Linked by Thom Holwerda on Mon 14th Dec 2009 15:16 UTC, submitted by chully
Gnome Over the weekend, there has been a bit of a ruffling of the feathers over in the GNOME camp. It started with complaints received about the content on Planet GNOME, and ended with people proposing and organising a vote to split GNOME from the GNU Project.
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wargum
Member since:
2006-12-15


Windows:
* Almost no flexibility in configuration options.

If you are referring to GUI configuration, yes. But that sure has it advantages: Everybody who has used Windows since version 95 can use the next person's Windows as well. No confusion, just start working.

* Ani-malware tools are a requirement.

I disagree. The noobs may need it, companies may need it. Advanced users and power users don't necessarily need it, brain.exe should be sufficent.

* Half my hardware needs drivers that have to be downloaded first.

Get past the XP days, please. Today, in most cases Windows 7 just detects everything and loads the drivers needed via Windows Update.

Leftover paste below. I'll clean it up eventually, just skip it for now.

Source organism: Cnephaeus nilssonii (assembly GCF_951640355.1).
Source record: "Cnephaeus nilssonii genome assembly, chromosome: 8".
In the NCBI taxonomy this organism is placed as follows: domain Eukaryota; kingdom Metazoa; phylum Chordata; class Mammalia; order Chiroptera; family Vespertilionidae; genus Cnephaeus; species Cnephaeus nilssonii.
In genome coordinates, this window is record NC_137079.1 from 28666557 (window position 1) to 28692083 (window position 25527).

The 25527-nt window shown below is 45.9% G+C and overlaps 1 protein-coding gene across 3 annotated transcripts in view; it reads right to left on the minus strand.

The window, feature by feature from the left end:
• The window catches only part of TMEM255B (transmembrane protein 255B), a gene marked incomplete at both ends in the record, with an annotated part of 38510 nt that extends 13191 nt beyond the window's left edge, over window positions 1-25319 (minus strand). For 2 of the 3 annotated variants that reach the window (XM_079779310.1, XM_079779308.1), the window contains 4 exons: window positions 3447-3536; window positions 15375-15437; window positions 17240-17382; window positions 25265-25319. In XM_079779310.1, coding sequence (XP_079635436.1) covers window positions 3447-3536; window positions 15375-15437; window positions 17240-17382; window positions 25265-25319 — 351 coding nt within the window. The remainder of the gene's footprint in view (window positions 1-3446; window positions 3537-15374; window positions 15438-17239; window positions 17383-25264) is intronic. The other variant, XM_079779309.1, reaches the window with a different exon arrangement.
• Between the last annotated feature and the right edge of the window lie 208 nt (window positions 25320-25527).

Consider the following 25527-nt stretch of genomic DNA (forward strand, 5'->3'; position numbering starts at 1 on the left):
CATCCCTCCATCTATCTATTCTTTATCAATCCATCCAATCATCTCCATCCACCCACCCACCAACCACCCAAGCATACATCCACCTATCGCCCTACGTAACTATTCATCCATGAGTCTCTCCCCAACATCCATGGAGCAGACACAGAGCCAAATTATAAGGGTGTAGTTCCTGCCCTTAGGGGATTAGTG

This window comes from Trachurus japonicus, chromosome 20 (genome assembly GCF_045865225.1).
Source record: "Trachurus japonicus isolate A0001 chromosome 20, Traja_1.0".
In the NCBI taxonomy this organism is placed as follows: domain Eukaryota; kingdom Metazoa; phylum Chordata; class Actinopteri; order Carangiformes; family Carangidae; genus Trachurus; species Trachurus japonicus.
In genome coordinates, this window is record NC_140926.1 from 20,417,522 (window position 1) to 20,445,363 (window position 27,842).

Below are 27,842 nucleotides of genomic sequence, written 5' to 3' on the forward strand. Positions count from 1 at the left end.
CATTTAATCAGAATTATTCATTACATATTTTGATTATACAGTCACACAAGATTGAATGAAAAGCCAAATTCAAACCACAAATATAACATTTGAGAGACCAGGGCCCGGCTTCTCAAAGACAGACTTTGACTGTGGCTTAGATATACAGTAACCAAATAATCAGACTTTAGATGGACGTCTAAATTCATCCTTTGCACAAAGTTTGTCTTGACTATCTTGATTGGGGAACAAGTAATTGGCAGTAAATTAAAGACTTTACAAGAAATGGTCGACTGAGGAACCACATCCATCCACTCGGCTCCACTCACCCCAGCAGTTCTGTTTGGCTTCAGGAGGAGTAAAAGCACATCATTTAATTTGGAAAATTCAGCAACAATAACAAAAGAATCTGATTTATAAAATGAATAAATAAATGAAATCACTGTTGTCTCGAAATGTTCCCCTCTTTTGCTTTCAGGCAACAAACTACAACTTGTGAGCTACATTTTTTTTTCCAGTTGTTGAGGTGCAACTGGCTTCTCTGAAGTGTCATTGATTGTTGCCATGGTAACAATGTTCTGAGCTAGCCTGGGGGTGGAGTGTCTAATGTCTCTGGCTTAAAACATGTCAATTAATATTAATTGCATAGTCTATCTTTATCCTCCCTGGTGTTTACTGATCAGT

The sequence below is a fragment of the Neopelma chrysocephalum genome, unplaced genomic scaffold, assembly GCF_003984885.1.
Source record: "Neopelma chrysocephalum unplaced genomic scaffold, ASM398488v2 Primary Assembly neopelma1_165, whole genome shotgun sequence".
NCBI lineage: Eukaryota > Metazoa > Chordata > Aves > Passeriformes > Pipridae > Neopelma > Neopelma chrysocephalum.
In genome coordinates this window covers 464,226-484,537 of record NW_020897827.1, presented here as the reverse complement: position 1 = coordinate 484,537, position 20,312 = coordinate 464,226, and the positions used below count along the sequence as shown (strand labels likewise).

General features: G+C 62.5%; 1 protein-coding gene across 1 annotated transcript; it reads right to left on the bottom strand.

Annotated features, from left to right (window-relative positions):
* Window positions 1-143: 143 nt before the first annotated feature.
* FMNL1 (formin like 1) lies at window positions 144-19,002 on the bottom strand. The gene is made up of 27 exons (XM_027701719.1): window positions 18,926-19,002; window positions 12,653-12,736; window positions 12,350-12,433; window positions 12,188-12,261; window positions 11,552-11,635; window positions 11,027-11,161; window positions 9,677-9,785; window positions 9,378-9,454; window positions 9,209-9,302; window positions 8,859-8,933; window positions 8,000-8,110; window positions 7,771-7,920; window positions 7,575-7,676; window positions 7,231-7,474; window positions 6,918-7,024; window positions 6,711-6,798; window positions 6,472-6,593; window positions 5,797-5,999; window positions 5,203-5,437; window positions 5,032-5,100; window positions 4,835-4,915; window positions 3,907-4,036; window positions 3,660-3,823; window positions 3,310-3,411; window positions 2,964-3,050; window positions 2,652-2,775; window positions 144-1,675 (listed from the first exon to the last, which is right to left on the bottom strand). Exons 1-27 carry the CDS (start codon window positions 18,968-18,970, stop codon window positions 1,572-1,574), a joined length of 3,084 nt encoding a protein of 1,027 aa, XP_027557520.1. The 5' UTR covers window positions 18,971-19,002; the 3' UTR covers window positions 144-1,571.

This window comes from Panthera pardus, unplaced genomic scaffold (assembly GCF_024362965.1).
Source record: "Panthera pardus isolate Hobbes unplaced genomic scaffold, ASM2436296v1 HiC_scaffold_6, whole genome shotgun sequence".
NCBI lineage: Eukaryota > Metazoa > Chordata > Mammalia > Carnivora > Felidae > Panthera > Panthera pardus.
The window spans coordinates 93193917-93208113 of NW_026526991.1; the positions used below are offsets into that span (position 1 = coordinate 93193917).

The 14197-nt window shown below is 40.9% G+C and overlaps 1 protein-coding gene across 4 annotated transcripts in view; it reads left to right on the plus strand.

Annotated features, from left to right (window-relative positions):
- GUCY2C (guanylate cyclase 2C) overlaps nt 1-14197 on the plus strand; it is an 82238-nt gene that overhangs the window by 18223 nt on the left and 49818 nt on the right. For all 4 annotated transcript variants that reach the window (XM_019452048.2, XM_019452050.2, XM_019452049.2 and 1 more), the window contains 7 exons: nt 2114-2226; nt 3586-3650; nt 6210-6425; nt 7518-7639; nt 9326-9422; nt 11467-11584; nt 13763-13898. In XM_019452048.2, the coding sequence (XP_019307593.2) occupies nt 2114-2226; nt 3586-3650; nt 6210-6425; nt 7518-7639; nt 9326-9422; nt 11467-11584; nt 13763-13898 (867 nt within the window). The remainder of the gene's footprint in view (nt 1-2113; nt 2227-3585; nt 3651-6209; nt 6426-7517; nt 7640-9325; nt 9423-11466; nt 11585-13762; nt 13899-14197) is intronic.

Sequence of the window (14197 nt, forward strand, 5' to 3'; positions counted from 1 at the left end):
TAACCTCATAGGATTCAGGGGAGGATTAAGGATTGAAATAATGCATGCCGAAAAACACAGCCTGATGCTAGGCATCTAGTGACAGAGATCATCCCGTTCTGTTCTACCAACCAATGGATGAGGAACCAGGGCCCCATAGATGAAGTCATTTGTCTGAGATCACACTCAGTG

* No decent window management.

IMHO that is true for pre W7, but Microsoft has done significant improvements in that area for 7 and I like it a lot. My girlfriend is now fully on Windows 7 and trust me, the new taskbar works far better. And one feature that KDE now copies from W7 is very cool: Drag window to a side and it spans to half of the screen width. She uses that quite often, it's very very handy and easy to understand.

* No consistency among applications (menu bar below toolbar here, menu bar above toolbar there, ribbon somewhere else)


Well, Linux is only consistent among apps if you use a small set of poster child apps. My favorite jukebox on Linux is Songbird, it looks totally different to anything else.

KDE/Linux:
* Hardware works out of the box.


Only as long as it decides not to work ;-)
That sure is an argument easily destroyed. If the Kernel version of yours doesn't support a particular component, you are pretty much screwed. And look at different Linux forums, people do have problems and things may break when switching to a newer version of your distribution.

* Major leaps in functionality every six months.


A lot of it is just catch up. You may give some examples.

I've also used Mac OS X for many years. Even Mac OS X 10.3 is still better than recent Windows versions.


Panther was my reason to switch to the Mac. But again, W7 has made huge improvements in usuability, the old thinking doesn't apply here.

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